Studies suggest that 40% to 47% of people who have reached the age of 65 report some degree of memory impairment. While memory loss may lead to the fear of dementia, most memory loss does not have a significant impact on day-to-day life. Only 5% to 8% of people over the age of 60 have memory problems associated with dementia.
Alzheimer’s disease is the most common cause of dementia. A large majority of its victims are over the age of 65. Alzheimer’s disease is the sixth leading cause of death in the United States and the fifth leading cause of death in Americans who have reached the age of 65.
Alzheimer’s is a progressive disease that destroys brain cells. It causes cognitive impairments that affect memory, thinking, and behavior. Although dementia affects every person differently, patients in later stages of the disease may have difficulty engaging in the activities of daily living.
About 80% of people who live with dementia receive care in their home. Their caregivers are usually spouses, children, and other family members who work without pay. Most caregivers are women. A third are over the age of 65 and a fourth are in the “sandwich generation,” providing care to their parents and to their own children.
Caregiving is a stressful job, even when caregivers are hired and paid. Unpaid family members who provide care because of love or loyalty report “higher levels of stress, more depression and anxiety symptoms, and lower levels of subjective well-being, self-efficacy, and anxiety” than non-caregivers. Family caregivers who “feel trapped in their role” and those who doubt their ability to cope tend to have more negative health outcomes than those who feel they are making a choice to provide care.
Some families are in a position to hire caregivers who are trained to assist people suffering from dementia. Professional caregivers make it possible for family members to continue working rather than devoting full days to caregiving responsibilities. When working generates income that exceeds the expense of hiring a caregiver, bringing in outside help during working hours may be a smart choice. When it isn’t possible to hire a full-time caregiver, taking advantage of respite care — at home or at an adult day facility — can help family caregivers reduce their stress.
Memory Care Facilities
For some families, a memory care facility relieves the stress of family caregivers. A memory care facility provides housing and support for people suffering from Alzheimer’s and other forms of dementia. The nature of that support depends on the nature of the facility and the resident’s need for nursing care, but trained staff members in every facility monitor residents and are responsible for their safety.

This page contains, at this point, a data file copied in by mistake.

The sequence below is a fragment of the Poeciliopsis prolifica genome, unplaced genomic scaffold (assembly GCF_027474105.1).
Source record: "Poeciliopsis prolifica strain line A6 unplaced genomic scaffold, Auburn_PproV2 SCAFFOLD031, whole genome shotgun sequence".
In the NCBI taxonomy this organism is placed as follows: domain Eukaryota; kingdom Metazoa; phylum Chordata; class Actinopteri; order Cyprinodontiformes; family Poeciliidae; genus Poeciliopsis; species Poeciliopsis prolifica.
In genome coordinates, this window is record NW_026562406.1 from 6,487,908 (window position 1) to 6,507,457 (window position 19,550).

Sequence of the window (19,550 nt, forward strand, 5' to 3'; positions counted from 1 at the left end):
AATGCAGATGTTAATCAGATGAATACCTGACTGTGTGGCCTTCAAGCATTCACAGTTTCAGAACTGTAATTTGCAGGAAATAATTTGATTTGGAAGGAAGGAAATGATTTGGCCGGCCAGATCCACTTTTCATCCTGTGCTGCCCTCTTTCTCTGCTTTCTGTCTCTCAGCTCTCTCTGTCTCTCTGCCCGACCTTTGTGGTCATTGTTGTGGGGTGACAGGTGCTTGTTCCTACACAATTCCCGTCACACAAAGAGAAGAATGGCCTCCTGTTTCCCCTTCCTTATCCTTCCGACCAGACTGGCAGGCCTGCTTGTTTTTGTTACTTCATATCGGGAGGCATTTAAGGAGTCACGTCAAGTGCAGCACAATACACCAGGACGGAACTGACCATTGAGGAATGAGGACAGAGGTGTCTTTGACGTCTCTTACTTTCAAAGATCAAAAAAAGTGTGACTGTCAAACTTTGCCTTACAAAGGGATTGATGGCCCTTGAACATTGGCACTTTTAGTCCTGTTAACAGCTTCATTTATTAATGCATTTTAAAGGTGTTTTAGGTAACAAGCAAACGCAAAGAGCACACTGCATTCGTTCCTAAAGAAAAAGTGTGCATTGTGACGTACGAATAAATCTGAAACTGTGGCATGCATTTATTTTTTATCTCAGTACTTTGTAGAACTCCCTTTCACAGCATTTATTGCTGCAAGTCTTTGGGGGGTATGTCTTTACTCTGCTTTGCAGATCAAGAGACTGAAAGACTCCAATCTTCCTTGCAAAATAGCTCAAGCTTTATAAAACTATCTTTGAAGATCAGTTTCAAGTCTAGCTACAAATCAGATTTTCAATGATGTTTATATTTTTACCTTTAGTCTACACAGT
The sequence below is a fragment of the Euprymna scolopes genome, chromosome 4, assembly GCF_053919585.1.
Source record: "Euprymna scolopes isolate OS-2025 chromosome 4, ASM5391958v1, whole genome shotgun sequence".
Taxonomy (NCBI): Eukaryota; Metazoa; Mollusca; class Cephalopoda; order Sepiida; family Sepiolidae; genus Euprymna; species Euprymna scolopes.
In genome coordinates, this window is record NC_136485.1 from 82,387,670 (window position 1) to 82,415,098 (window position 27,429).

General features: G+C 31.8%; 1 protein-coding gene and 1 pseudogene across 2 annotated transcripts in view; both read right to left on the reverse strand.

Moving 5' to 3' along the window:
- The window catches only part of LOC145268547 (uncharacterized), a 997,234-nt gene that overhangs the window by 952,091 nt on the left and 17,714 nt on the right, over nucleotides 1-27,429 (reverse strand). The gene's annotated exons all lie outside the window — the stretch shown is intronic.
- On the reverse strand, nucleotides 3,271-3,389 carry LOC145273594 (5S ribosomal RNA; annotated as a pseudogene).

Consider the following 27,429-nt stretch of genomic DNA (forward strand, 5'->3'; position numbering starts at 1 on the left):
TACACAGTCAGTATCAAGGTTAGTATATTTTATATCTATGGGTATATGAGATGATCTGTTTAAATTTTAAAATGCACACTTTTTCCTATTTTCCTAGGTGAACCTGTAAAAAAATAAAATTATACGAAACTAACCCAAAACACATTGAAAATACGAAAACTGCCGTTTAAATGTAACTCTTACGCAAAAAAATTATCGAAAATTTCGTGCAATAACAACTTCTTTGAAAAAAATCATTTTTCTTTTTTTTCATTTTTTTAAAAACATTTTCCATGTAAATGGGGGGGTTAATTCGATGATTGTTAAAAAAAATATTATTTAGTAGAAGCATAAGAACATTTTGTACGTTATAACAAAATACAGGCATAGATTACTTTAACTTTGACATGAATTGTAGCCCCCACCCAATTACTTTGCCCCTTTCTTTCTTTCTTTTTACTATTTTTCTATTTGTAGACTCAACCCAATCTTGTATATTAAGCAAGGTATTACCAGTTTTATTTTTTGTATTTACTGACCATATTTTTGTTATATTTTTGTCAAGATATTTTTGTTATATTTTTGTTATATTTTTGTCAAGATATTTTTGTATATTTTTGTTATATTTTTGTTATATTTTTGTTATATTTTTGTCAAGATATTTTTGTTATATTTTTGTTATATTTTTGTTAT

Memory care facilities include:
- Nursing homes. A nursing home may be the only choice for a family member in the later stages of dementia who needs frequent medical attention in addition to monitoring. Nursing homes are staffed by nurses and social workers. They typically provide a doctor who makes at least monthly visits to assess the health of patients.
- Assisted-living facilities. Not all assisted-living facilities accept residents with dementia. The best choices are either facilities that exclusively serve residents with dementia or that have a memory care unit with locked doors to assure that residents do not wander away. As needed, assisted-living facilities help residents bathe, eat, get dressed, and take care of their other activities of daily living. The facilities do not typically provide nursing care, although they might monitor a resident’s medication.
- Group homes. A group home provides secure housing for a relatively small number of residents. Group homes usually provide meals, monitor medications, and always have at least one staff member on duty to make sure residents do not leave the facility without an escort. Group homes do not usually provide nursing or assisted-living care.
- Continuing Care Retirement Communities (CCRC). A CCRC is often a campus that combines independent living options with assisted-living and nursing care facilities. Healthier residents initially occupy an independent living unit and then transition to units that provide greater care as their condition deteriorates.
Memory care facilities are not inexpensive, but they may be good choices for older family members who have invested in long-term care insurance and those who have significant assets, including a substantial retirement income. For those who are in a position to do so, planning ahead can relieve stress on family members who would otherwise provide care at home or contribute to the expense of a memory care facility.